Back to beer lovers, there are several breweries to visit in the area around Borough, Maltby Street and Bermondsey Street. Look up Anspach & Hobday, Brew by Numbers, Bullfinch, Four Pure, Hiver, Kernel, Southwark Brewing Company, Partizan

Local pubs include The Rake, a favourite with lovers of real ale but frustratingly tiny inside, so best visited during warmer months or very quiet times of the day.

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Umbrella art installation just outside; Brew Wharf

Another great place to stop for a pint or two is Brew Wharf, within the larger Vinopolis complex, which offers a range of beers from London, the rest of the UK and international breweries. They also brew on site in their own microbrewery.

Wine Wharf, just in front, is the wine lovers option; another lovely space in which to enjoy a drink is Bedales Wine Bar and Shop, within the market area.

 

A Warming Pit Stop

I love to stop regularly for coffee or hot chocolate, especially during the colder months, but let’s be honest, I find excuses in the summer too.

The Rabot 1745 cafe sells a tasty selection of hot chocolates; their salted caramel is my current favourite.

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Monmouth Coffee is the best known caffeine option, but I’ve only once been able to find an inside space to sit in all the many visits I’ve made to Borough Market over the years; I’m not one for drinking on the go, nor do the benches outside appeal. The coffee is, of course, super.

Round the corner, Gelateria 3Bis offers coffee, ice cream and hot chocolate and has the advantage that there’s usually a couple of spaces free at the tables and staff are friendly.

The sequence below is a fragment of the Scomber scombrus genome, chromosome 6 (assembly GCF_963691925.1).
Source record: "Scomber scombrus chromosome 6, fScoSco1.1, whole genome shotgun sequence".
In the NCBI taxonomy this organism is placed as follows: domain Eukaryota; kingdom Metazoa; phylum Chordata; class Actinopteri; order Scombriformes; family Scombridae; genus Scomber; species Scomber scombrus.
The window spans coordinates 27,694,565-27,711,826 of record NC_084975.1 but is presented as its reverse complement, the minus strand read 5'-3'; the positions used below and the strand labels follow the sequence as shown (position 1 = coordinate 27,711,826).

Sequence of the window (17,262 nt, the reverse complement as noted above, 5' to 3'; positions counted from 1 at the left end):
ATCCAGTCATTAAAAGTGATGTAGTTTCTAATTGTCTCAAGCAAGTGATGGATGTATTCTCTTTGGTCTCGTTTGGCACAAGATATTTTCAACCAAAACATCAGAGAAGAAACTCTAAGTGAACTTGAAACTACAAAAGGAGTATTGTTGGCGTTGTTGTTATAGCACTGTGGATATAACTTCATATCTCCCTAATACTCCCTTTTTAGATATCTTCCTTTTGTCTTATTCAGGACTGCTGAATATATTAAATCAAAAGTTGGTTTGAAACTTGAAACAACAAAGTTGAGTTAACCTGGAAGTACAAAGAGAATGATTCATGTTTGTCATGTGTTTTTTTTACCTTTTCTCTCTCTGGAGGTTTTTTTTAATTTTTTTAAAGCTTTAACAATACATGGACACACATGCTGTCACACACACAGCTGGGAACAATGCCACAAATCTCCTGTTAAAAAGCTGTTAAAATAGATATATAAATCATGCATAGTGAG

For those who don’t mind drinking and walking, there are also a number of takeway coffee vendors within the market.

 

Maltby Street Market

About twenty minutes walk from Borough Market is the much smaller but altogether funkier Maltby Street Ropewalk Market. You might think it’s not worth the walk, since Borough is so much bigger, but you’d be missing out. The small selection of stalls, tucked under the arches or along the narrow alley are charming, and most are not duplicated over at Borough. I don’t think the vendors list on the website is up to date, but there is always a good range of high quality produce, some to buy and take home and some to enjoy on site.

My picks include African Volcano for the best peri peri sauce and delicious hot food made with the same (the sauce itself is a must-buy ingredient but save space to order Grant’s pulled pork in a bun, peri peri prawns or peri peri burger are), Monty’s Deli for pastrami and salt beef sandwiches, Hansen & Lydersen for smoked salmon, St John’s Bakery for doughnuts. There are usually also a range of beer, wine and cocktails on sale from various of the stalls and arches such as Bar Tozino, which also sells fantastic jamón and other tasty Spanish snacks. Next time I visit, I’m keen to try Gosnell’s London Mead.

Open on weekends only, and do check dates as can vary during winter.

If you enjoy rooting through architectural salvage, a rummage in LASSCO is in order, at 41 Maltby Street.

 

Bermondsey Street

Bermondsey Street is the trendy hub of a local community that clearly values good food, a relaxed vibe and quirkiness. Where once it might be have been described as up and coming, it’s now firmly “upped and comed”; gentrified but still rather hip. Deserving of a post in its own right, I’ll simply point you towards Pizzaro (and older sibling Jose) and Zucca and suggest you explore this neighbourhood on your own. Do share your favourite finds with me, though!

 

Tourist Attractions